When it comes to employment agreements, employers typically fall into one of three categories:
- companies that never use employment agreements (but should);
- companies that use employment agreements with almost every employee (but shouldn’t); and
- companies that dredge out their old, standard agreement and simply change the employee’s name, title and salary without considering alternative ways to structure the document.
In reality, there are times and places for written employee contracts. As an employer, you should be aware of the various factors to consider when thinking about employee contracts.
What Arizona Employer’s Should Consider
To break it down simply, an employment contract is a document that both you and your employee sign that dictates the terms of your professional relationship. There is no requirement that you have to enter into a written employee contract with every employee that you have, and, it is often not advised that you even should enter into a written agreement. Note that Arizona is an at-will state, which means the employer or the employee can terminate the employment relationship at any time, with or without cause or reason, and with or without advance notice. An employment agreement binds you (the employer) just as significantly as it binds the employee. Although it is generally more beneficial to retain the at-will standards, there are some situations in which it makes sense to enter into an employment contract with your employees (high level executives or employees with access to sensitive information, for example).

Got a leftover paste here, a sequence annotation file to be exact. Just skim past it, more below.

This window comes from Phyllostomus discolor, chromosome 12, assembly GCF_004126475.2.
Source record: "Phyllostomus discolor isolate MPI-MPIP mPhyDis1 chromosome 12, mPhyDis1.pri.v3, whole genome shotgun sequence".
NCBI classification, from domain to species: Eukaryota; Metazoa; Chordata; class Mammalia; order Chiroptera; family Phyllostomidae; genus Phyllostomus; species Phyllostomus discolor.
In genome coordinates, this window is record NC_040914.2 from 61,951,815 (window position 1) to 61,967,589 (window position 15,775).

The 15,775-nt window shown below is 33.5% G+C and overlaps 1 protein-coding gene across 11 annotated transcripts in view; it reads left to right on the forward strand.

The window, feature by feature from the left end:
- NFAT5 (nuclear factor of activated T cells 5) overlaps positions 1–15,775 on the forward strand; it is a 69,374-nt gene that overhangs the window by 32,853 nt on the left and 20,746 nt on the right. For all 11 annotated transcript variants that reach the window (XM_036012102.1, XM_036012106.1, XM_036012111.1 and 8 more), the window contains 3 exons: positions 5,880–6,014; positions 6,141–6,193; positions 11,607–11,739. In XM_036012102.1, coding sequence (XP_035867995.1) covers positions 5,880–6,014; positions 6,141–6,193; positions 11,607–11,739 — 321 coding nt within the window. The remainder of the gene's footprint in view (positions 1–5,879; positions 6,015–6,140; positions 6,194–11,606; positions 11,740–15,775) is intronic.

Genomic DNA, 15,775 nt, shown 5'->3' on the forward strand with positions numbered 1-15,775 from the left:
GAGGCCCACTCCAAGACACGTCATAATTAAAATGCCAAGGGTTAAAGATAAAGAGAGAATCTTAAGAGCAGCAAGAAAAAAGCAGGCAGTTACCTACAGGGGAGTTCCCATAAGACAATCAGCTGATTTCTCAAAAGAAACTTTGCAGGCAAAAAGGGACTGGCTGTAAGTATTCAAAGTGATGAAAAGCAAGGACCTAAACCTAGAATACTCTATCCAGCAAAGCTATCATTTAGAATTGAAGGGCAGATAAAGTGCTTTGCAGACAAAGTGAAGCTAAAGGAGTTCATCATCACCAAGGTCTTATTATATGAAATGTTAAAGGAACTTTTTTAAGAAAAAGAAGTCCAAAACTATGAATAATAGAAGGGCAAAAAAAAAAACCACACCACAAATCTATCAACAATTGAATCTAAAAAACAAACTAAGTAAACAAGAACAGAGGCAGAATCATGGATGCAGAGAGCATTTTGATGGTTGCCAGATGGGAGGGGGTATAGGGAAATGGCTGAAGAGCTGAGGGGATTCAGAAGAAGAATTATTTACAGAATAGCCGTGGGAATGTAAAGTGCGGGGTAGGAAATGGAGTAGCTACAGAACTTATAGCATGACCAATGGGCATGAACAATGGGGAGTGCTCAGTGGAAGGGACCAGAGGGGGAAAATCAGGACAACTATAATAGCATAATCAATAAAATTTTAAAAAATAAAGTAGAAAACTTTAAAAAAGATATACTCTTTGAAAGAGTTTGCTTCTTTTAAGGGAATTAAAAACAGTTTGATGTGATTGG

Advantages and Disadvantages
There are some cases where using an employment agreement is advantageous. For example, if you have spent a considerable amount of time and money training a key employee, you can lock that employee into a specific length of employment under the contract, or you can put in notice clauses that will give you enough time to train a new employee (perhaps 90 days’ notice). Another situation in which employment contracts make sense is when you will have employees that are learning and working with your company’s trade secrets. In this instance, it is beneficial to put confidentiality clauses into your contract that will prevent employees from disclosing your trade secrets or client lists.
However, with all the advantages that can come to you with an employment contract, you should never lose sight of the potential disadvantages. It is important to remember that an employment contract is a two way street — you have obligations that you must fulfill as well. If an employee does not turn out how you want, or if the needs of your business change, you will be bound by the employment agreement.
If you are considering using severance agreements in your business, please contact our office for a consultation.